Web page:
6. Foil Factor
How well does the villain figure into the story the movie is trying to tell?
Guardians of the Galaxy is a very theme driven movie. It mostly examines toxic family dynamics, but also how we ourselves can destroy the relationships in our lives if our decisions are driven by, well, ego. Especially in the interaction between Peter and Rocket this theme takes centre stage, and it is very fitting that the Guardians of the Galaxy have to overcome “Ego” in their second movie in order to become the kind of unit they should be. At the same time, though, Ego is the logical continuation from the first movie. Him being around answers the questions about Peter’s heritage and in a lot of way concludes the second step in Peter’s journey to come to terms with the trauma of his past. For a villain which works both in a narrative and a thematic sense I can’t give less than 5 points.
How well does the actor sell the role?
This is a hard one. I am tempted to give Kurt Russell full points for this one, because he is playing a great character and it is not easy to make a character that disgusting charismatic. And yet I do feel that he could be a little bit more intimidating towards the end. He is great playing the typical Kurt Russell character, not so much playing the crazy the maniac. So I’ll go for 4 points.
Does the costume fit the character and does it stand out in general?
I am using costume here in the widest sense, because technically the kind of “cool medieval chick” the human version of Ego is wearing is only a fraction of his actual costume. Considering that Ego’s actual form is the planet, I am taking his celestial/planet form into account. And that one is really impressive. Not only is the CGI practically flawless, the world itself has so many memorable elements, from the flying rainbow bubbles to the structure of the building with the fountain in front of it. Considering that they even throw in a shot in which the whole planet seems to have a face, I can’t give this one less than 5 points.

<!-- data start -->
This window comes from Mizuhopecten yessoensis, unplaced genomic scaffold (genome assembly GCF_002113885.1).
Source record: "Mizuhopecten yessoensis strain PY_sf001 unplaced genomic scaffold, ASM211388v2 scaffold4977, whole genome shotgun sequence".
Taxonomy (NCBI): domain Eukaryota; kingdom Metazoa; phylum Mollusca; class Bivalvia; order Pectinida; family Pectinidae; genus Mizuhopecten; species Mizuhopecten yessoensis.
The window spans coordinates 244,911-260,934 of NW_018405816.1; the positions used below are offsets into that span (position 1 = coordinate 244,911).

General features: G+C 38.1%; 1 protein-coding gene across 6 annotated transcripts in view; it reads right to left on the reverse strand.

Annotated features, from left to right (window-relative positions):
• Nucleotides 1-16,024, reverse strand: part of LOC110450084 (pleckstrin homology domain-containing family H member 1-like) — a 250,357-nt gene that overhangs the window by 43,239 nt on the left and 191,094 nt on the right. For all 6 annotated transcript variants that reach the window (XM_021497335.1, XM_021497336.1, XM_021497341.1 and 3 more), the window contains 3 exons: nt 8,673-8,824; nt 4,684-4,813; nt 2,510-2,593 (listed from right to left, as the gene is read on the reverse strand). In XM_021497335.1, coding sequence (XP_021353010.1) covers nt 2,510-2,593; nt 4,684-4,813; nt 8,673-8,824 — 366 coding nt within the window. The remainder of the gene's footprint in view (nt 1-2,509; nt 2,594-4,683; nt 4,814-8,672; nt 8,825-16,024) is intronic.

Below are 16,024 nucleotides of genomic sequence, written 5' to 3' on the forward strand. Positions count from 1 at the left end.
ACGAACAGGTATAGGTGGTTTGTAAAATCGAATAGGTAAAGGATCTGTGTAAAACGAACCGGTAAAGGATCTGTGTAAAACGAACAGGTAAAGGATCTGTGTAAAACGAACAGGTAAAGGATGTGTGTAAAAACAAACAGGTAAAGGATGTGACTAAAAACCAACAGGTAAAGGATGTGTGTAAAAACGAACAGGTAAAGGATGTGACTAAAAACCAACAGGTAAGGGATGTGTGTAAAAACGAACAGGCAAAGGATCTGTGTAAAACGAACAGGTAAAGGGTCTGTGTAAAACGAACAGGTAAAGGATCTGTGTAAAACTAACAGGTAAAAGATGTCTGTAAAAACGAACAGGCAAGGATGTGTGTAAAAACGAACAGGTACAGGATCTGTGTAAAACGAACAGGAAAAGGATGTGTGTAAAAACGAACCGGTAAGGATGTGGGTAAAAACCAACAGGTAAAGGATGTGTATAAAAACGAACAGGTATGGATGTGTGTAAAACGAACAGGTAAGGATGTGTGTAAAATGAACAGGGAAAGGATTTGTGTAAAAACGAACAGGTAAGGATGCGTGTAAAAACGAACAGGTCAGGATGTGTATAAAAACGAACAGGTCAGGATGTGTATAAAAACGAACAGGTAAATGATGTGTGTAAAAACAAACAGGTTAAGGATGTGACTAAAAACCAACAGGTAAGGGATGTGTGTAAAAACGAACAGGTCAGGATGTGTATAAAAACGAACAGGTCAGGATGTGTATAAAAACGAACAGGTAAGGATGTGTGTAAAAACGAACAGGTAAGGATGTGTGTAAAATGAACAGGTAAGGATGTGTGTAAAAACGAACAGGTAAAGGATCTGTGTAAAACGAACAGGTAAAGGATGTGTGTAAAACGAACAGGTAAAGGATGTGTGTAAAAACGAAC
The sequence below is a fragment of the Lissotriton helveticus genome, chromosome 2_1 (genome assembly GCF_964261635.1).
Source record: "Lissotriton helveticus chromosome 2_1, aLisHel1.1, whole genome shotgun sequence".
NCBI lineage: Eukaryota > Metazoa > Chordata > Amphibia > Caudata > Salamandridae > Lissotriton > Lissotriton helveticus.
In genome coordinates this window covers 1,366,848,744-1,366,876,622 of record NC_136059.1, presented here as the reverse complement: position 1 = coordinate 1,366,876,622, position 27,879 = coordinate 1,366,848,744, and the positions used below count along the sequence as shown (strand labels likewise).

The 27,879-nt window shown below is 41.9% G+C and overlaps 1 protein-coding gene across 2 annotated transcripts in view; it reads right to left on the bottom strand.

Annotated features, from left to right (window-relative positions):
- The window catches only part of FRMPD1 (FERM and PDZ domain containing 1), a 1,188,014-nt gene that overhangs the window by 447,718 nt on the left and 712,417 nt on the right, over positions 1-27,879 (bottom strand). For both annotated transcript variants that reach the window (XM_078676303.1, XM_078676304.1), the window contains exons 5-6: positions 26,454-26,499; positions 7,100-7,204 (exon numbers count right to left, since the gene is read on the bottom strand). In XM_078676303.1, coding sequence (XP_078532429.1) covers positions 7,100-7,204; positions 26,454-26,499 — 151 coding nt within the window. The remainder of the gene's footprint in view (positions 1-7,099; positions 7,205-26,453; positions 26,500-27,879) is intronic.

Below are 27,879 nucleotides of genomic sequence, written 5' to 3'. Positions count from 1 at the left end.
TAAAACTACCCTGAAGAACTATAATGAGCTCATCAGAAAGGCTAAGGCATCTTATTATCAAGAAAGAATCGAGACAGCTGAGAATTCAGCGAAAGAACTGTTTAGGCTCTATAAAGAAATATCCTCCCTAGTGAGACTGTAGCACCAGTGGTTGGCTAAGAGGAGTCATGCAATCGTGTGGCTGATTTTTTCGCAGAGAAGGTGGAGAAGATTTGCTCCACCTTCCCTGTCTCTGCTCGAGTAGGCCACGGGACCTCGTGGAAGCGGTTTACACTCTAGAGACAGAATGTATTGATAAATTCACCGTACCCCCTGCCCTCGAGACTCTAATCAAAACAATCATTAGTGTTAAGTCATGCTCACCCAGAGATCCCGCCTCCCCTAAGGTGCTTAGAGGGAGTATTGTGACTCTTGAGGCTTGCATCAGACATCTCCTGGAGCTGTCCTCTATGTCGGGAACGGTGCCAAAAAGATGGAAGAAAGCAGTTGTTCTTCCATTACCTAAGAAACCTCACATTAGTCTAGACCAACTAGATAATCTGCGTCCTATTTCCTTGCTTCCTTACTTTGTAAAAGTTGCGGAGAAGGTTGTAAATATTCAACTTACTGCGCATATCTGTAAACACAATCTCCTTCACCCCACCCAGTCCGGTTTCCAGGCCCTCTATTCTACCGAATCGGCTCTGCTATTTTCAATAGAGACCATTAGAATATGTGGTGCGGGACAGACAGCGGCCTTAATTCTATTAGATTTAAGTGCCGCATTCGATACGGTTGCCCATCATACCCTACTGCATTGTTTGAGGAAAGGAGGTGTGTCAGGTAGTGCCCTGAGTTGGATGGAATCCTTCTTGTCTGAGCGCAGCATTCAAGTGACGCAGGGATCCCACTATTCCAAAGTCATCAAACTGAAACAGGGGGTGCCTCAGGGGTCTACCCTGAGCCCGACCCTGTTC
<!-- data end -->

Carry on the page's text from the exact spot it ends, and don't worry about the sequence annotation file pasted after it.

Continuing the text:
9. Entertainment Factor
How strong is the emotional response?
I can say without any exaggeration that I have never ever hated a villain has much as Ego. And I don’t mean “hate” in the sense that I wanted something else in place of him, I mean it in the sense that I had the deep desire to jump into the movie screen and punch him into the ground. I am not sure what is worse, him callously admitting that he killed Meredith as if it is no big deal, or him destroying the Walkman, the last connection Peter had to his mother. And yet, there is still something fun and entertaining about Ego. There really shouldn’t be, considering that he is a sociopath hell bend on destroying the universe, but he does have this rare magnificent bastard charm. 5 points.
10. Memorable Moments
How many memorable scenes and lines has the character?
As I already pointed out last time, Guardians of the Galaxy is a franchise full of memorable characters and moments. But Ego gets his fair share of them. From surfing through the air in an egg-shaped spaceship, to his interactions with Peter, there is little he does which isn’t memorable. Even all the exposition he is delivering is packaged in a memorable way. And then there are naturally his various transformations during the end fight. Plus, he is a living planet. How can I give him less than 5 points?
Ego is such a great villain, a 4,5 points average sounds like it is a little bit low. But it truly isn’t, not in my point system. It will be hard for any villain to beat this score.